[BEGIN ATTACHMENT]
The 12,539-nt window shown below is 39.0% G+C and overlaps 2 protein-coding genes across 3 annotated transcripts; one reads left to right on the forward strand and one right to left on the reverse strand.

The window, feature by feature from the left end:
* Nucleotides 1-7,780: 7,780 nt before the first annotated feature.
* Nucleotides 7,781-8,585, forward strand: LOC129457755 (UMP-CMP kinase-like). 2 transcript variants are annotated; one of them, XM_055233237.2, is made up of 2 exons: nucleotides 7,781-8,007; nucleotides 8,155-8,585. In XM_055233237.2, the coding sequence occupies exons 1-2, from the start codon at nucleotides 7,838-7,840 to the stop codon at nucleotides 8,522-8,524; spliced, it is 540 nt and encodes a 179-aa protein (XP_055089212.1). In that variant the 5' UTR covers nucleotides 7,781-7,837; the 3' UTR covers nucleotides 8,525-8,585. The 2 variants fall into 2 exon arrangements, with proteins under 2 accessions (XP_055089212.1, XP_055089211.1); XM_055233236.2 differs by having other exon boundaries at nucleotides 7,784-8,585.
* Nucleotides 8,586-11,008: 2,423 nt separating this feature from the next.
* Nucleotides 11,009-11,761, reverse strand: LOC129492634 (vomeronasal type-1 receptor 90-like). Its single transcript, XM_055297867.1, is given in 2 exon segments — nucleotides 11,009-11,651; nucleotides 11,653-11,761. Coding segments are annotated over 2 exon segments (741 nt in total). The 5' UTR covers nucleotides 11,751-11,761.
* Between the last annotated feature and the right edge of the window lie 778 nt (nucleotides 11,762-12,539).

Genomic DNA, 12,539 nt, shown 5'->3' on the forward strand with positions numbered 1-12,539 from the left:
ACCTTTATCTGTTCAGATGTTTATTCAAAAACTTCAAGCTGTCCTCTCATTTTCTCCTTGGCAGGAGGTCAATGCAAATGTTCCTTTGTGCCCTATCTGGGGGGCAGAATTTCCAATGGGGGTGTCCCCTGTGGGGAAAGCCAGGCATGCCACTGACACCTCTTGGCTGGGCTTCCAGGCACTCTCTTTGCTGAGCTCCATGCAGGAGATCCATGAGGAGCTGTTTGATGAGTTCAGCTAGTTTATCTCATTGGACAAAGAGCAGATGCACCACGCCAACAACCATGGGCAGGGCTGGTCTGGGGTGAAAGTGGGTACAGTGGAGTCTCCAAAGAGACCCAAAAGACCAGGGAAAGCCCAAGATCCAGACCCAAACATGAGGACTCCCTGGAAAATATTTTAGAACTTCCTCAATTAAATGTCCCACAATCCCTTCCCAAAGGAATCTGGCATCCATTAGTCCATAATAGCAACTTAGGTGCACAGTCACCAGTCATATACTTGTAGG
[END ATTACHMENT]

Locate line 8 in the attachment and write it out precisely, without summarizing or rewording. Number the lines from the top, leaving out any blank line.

Genomic DNA, 12,539 nt, shown 5'->3' on the forward strand with positions numbered 1-12,539 from the left: